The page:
Well, first and foremost, what you have to understand is this idea of selfishness, if that's your self-defined narrative, then you have a different problem. If you are feeling like you're doing things selfishly, you have a very different problem than other people are telling me “I'm selfish.” Or the third option, which is, “I feel like I'm selfish, even though a part of me feels like this is the right thing to do.” Right? It gets convoluted, just like me speaking tonight. It gets convoluted. 

The reason that it gets convoluted is that we've allowed ourselves to this space in which we justify the idea that somehow taking care of ourselves should be secondary. And when we take care of ourselves, we justify that predetermined, programming, embedded, and ingrained in us since youth for many of us, that by taking care of ourselves, we are selfish. And when you feed into that, then it holds true. Why? Because we are the stories that we tell ourselves. 

If you are telling yourself, “I am selfish because I take care of myself,” that is a fucked-up story. Like, for real, that is a real wrong fucking story to tell yourself. You cannot be selfish. Take, like, I’ve said this before, self-care is not selfish. Boundaries are not selfish, they are self-care. If you're letting people run amok in your life, stepping on you, using you like a fucking doormat, treating you like shit, and then the second you say, “No. No more. Stop. I'm done,” you’re riddled with the feeling of guilt. That is embedded in you. That is ingrained in you. Someone has instilled that in you because generationally that has gone through your lineage, or your family system, or your community for longer than we've been here. 

You have to stop that. You have to give yourself space and permission to recognize that you cannot live your life in full accordance with the person that you want to be if you are trapped within this understanding that you should feel guilt about taking care of yourself. 

I don't ever—look, I'm, I'll share something with you, and you need to understand this. It took me a long time to get to this understanding. I'm trying to distill decades of knowledge into 10 minutes, right? In addition to all the education that I have and the same things that I share with my clients when we're coaching. And, right now is not enough time to go into the depth of it but this is enough to start to give you an idea about how you got here.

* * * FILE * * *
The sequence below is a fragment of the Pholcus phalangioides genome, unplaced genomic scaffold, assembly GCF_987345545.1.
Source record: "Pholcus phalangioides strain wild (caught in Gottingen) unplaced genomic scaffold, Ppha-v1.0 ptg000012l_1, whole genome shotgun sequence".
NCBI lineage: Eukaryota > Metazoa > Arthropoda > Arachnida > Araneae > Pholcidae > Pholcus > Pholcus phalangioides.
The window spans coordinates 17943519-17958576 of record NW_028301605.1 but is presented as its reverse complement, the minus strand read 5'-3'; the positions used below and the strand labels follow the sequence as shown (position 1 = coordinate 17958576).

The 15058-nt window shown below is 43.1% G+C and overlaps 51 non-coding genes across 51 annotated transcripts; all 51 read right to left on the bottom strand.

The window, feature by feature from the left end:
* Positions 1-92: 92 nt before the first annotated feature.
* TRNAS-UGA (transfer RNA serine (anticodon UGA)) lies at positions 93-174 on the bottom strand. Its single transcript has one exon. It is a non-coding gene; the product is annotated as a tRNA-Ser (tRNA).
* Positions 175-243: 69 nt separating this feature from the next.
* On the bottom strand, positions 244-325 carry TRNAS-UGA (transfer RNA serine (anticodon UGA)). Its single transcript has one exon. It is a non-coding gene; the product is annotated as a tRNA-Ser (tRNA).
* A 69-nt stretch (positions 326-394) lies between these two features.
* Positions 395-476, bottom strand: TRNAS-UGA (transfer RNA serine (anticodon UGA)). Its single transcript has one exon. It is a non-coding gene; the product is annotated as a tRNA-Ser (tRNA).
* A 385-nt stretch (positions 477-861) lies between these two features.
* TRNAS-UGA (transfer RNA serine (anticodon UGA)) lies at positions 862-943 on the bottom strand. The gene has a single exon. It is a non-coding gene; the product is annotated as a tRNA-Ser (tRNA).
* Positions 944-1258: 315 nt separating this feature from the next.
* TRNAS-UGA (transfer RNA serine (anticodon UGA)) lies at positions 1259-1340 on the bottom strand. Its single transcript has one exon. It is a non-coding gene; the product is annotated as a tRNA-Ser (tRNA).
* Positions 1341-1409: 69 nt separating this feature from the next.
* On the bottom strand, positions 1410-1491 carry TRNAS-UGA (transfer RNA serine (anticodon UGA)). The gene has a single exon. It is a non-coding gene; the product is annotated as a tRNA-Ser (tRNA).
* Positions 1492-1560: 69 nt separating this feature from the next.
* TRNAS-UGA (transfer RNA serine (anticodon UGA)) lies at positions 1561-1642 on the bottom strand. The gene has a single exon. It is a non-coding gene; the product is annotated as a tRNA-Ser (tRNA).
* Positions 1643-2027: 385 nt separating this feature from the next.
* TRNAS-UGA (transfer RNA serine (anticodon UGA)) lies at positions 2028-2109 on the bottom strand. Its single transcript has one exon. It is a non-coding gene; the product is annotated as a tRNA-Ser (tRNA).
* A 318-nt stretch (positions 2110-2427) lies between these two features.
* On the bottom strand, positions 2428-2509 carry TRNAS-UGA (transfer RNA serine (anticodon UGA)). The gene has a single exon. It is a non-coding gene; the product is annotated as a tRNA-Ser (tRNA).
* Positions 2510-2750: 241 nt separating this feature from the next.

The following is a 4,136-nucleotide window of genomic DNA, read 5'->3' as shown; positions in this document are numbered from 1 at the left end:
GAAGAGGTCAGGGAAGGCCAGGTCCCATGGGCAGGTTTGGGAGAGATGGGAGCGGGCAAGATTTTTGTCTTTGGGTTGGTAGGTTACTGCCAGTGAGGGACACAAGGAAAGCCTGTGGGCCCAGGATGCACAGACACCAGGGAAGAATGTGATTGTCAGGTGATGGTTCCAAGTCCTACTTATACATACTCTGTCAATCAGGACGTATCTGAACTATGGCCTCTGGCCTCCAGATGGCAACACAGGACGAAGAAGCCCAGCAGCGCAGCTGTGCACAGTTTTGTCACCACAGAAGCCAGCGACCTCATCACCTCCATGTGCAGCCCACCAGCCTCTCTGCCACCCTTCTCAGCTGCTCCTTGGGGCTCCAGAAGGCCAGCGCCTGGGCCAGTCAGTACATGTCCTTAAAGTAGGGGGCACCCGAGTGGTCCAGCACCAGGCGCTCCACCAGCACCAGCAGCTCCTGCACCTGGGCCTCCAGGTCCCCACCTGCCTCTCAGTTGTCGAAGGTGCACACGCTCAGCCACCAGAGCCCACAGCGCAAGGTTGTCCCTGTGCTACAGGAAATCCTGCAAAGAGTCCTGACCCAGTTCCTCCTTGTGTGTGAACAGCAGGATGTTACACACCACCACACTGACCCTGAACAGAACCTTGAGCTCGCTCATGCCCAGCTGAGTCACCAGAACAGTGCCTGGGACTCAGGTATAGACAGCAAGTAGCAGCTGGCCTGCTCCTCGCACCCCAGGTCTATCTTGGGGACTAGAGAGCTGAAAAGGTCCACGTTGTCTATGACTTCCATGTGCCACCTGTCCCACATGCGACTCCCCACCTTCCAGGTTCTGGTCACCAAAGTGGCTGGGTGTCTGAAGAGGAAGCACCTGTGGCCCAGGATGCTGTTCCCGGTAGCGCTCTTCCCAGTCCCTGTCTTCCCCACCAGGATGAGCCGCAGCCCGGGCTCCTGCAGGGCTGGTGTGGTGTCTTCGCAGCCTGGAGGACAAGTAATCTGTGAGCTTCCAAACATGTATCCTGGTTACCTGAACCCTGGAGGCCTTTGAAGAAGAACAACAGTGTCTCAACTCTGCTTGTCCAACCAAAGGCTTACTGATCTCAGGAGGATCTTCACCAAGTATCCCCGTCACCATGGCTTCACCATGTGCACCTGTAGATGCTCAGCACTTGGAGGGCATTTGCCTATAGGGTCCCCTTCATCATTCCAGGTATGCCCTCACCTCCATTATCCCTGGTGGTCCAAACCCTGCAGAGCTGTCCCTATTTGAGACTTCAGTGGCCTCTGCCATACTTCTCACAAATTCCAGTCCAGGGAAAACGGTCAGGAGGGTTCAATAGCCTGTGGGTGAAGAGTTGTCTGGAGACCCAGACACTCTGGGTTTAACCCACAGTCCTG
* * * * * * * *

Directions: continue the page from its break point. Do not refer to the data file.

And so now you're here. Now you're looking at your life. You're measuring it. You're measuring it enough that you're having this conversation with me, which means it's a problem. So, how do you create a solution to this? What is it that you need to go from “I feel guilty when I take care of myself” to “I take care of myself and I do not feel guilt or selfishness about it because I have given myself permission to take care of myself first.” 

Putting yourself first is not selfish unless you are doing it in a selfish way. 

If you are intentionally hurting people by not showing up, by being selfish, by being rude—perfect example, like I was super selfish in my 20s. Like incredibly selfish. Like in a way that I didn't even understand until—you know—almost 20 years later I look back on my life, I go, “Oh my God. How could you do that to someone? How could I say that to someone? How could I not show up for the people who needed me?” It's because it was ingrained in me. Of course, that makes sense. How else do you think I got there. 

And man, of course, as I always say, the only way to create changes by creating change. Now, you're faced with something very difficult. The only way that you're going to reframe the narrative that you have around this idea of being selfish and feeling guilt intertwined with it is to understand where it comes from.This is high-level. This is enough to get you started. Where does it come from? Look at your life. Look at your experiences. Look at the things that have led you to this place in your life where you are now taking into consideration of your agency being associated with your guilt. 

And if you don't know what agency means, that means your choice is your decision. You are standing up for yourself. You're being you, those moments in time in which you are you. And if you're stuck, and if you're trapped within this idea of guilt and shame around it, then you need to understand first how you got to where you are so you can get to where you want to go. 

Now, the process of getting from where you are to where you want to go—that’s action. I talked about this a couple weeks ago. Mindset plus action, equals self-actualization, and that is the place in which you become you.

Now, moving through shame and guilt—it’s delicate. Shame and guilt consume us. I talked about it a couple of episodes ago. Go back and listen to it a couple of episodes ago. I dove deep into shame and guilt. There's going to be a lot of benefits there for you but ultimately the idea that you should feel shame or guilt about boundaries, about showing up for yourself, about protecting yourself? It's nonsense and it's bullshit that was ingrained in you far before you could recognize or be cognizant that it was being implanted. 

My friends, I hope this was super helpful for you today. As always, thank you so much for listening.

Please do me a favor—this really means the world to me—like, subscribe, comment, leave the message with a friend. 

Until next time my friend...

Be Unbroken,


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Michael Unbroken


Michael is an entrepreneur, best-selling author, speaker, coach, and advocate for adult survivors of childhood trauma.